I have always been intrigued by the Egyptian depictions of monsters. They are found everywhere on ceremonial slates, plaques ,knife handles, inside tombs particularly at Hierakonpolis and Naqada in
Upper Egypt. These are early depictions and include winged griffins and what looks like leopards with long, winding necks (see photo) . They are thought to be inspired by models found in Mesopotamia. What if the images were also inspired by travellers and their stories? The long winding neck creature reminds of stories from other parts of Africa of prehistoric looking creatures such as Mokele- Mbeme.
There are also modern monster stories from
Egypt, such as the strange carcass washed ashore in 1950 called the Ataka animal because of the place it was found.
In January of 1950, following a gale, which raged along the banks of the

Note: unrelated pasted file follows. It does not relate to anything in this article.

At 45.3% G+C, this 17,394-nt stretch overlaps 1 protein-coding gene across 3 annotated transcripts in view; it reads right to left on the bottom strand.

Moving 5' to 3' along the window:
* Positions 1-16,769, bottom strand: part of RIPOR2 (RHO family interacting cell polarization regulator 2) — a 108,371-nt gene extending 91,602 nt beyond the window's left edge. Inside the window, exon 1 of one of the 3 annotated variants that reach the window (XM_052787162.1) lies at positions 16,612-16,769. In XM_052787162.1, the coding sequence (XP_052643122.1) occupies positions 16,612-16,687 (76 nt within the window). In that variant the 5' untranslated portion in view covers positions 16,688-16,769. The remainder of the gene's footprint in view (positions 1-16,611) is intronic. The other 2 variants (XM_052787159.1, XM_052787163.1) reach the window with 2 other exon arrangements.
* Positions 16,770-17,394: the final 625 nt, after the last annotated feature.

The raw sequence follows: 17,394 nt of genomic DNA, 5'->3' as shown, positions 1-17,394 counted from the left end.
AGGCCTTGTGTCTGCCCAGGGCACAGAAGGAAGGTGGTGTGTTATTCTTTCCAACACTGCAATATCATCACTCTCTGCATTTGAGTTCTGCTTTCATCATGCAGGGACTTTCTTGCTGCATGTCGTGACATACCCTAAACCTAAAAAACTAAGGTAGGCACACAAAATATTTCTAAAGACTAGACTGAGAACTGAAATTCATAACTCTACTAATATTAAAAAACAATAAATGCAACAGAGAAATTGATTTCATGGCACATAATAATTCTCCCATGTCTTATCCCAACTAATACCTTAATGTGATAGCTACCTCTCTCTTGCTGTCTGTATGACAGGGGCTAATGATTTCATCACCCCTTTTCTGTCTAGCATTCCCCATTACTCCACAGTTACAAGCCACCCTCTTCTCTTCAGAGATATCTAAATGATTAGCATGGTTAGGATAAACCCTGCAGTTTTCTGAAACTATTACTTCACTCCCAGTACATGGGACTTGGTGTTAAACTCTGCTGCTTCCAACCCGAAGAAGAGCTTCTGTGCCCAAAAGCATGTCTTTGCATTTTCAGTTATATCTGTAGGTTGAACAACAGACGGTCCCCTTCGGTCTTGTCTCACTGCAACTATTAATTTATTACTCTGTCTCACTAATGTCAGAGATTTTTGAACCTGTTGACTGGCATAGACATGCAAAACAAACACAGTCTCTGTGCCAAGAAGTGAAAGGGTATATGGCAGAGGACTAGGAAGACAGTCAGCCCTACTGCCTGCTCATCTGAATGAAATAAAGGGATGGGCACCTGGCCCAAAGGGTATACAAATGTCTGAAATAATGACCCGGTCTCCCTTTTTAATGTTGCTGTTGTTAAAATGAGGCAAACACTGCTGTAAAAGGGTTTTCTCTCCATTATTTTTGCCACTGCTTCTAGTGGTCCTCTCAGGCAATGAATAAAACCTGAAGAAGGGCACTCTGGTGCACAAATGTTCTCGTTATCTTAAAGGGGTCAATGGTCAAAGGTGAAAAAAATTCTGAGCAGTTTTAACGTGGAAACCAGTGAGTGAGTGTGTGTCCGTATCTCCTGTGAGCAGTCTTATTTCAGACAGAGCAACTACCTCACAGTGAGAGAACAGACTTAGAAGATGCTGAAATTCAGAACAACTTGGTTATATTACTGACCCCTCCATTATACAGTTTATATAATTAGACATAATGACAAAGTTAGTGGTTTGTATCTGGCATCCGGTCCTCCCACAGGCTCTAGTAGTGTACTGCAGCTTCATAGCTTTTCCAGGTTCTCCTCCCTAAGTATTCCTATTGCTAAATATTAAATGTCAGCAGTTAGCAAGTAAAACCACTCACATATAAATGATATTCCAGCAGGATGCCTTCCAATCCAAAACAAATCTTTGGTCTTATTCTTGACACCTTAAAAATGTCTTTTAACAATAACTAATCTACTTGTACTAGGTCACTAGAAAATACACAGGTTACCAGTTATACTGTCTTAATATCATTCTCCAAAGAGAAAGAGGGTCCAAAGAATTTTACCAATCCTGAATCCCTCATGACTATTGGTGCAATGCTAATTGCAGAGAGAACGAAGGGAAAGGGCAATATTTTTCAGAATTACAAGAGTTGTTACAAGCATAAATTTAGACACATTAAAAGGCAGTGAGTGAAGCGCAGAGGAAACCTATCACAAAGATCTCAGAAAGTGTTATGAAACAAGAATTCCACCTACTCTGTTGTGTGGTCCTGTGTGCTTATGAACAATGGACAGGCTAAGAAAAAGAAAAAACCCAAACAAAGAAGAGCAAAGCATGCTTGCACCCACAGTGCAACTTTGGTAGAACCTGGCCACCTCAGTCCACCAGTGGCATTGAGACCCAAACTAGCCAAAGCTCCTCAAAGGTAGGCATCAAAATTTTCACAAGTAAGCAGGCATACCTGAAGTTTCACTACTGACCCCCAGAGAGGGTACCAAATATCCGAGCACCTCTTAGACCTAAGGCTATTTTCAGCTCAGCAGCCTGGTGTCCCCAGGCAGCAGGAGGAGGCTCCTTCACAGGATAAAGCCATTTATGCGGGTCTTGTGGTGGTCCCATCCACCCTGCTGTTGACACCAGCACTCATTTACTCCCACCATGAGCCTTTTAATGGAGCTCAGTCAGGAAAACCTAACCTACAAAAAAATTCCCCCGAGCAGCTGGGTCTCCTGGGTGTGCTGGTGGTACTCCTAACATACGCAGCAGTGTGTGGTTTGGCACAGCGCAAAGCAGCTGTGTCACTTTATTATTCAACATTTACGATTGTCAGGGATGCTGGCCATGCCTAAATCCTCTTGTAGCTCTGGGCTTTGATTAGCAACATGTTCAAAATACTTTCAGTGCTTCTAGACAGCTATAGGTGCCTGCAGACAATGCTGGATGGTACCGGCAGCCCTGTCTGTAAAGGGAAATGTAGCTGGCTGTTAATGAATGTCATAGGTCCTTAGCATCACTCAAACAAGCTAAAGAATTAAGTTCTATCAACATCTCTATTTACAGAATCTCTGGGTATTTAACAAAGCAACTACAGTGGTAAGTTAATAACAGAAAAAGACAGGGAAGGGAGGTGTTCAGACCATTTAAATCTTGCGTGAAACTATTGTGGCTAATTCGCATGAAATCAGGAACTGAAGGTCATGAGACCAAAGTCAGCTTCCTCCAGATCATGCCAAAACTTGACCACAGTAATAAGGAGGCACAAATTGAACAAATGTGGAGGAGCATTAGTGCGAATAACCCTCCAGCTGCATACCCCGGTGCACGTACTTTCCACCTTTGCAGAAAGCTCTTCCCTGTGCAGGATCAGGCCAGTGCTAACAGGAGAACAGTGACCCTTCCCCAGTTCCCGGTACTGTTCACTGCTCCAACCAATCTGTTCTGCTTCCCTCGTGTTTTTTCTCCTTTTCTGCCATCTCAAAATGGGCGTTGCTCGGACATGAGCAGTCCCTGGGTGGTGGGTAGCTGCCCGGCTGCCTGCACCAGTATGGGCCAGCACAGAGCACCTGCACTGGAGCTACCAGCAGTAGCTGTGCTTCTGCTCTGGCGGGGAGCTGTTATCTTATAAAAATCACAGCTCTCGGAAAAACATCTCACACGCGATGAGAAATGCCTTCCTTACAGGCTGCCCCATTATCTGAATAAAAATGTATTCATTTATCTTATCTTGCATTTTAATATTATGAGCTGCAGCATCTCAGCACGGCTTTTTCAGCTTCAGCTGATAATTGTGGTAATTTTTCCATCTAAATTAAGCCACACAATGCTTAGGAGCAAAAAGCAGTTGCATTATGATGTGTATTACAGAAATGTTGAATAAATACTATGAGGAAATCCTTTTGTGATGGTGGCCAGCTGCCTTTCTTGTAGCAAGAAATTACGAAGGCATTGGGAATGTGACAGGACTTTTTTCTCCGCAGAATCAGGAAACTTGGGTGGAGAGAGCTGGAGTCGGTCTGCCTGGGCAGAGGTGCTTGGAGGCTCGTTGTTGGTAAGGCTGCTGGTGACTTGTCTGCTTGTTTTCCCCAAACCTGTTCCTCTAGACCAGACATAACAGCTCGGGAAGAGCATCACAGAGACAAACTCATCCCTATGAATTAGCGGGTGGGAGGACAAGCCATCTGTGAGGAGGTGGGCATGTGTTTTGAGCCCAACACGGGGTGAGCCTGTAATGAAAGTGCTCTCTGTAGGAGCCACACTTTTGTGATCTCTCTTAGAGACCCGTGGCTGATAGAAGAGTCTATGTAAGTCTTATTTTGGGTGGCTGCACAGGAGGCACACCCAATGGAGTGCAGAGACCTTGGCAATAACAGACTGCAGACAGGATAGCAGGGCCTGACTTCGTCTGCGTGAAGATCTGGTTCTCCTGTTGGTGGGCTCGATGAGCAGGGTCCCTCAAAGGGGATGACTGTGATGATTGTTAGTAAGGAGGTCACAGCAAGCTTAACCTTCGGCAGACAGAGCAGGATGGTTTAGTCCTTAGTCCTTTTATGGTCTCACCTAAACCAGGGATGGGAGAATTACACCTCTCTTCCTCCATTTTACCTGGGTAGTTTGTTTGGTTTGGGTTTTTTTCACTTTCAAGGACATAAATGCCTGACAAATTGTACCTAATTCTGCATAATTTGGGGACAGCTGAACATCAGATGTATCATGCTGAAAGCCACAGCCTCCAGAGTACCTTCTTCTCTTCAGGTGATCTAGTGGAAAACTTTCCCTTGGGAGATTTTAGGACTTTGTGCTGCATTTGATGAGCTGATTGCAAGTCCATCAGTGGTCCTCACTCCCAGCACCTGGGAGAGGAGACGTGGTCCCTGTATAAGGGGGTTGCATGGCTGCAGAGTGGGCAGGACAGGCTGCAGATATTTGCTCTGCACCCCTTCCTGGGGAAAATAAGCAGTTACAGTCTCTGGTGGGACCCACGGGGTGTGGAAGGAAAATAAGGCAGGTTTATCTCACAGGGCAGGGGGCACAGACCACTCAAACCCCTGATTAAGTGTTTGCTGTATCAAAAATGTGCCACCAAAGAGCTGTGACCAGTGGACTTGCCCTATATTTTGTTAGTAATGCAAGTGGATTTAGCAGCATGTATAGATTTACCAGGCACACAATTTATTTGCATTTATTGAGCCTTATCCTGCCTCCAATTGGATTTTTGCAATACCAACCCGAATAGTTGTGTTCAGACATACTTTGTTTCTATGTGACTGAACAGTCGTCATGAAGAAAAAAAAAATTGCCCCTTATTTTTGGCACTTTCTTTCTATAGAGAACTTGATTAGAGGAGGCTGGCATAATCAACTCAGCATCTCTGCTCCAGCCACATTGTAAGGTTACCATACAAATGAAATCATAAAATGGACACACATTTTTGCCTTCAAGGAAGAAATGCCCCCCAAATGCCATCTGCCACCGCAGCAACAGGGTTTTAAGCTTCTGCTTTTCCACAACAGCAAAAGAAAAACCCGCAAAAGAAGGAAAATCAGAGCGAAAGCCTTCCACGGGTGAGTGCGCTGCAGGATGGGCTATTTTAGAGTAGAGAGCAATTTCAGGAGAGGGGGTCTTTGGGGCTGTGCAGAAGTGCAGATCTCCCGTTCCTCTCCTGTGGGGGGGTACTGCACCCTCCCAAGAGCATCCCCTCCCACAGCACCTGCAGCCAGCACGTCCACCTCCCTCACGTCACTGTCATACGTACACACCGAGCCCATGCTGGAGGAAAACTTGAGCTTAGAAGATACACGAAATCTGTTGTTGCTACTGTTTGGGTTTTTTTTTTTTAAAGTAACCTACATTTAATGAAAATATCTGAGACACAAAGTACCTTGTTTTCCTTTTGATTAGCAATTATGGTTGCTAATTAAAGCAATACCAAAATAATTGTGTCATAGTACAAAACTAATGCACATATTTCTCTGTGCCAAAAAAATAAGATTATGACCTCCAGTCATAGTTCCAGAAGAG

Gulf of Suez, Egyptian authorities discovered huge carcass decomposing on the beach. A team of scientists were sent to try and identify the carcass.It was described as the size of a whale with two huge walrus-like tusks, which protruded from either side of its large mouth. There was some evidence of a blow hole but no apparent eyes and a row of cilia like appendages circling its maw.
This led some to speculate that the animal may have been an unknown species of marine mammal. Eyewitnesses, at the time, claimed that there was a large, whale-like creature swimming in the gulf just ten days before the storm. Experts could not positively identify the creature at the time , which seems odd considering that in modern times it has been dismissed as a Baleen Whale. Surely marine biologists in the 1950s knew what a Baleen whale looked like? The appearance of "walrus-like tusks" on the Egyptian carcass have been said to be the lower splayed jaws of the whale. Surely the experts in the 1950’s would have realised if it was a whale carcass , even decomposed. It has been a matter of speculation for years and there is no definite answer. So another Egyptian mystery.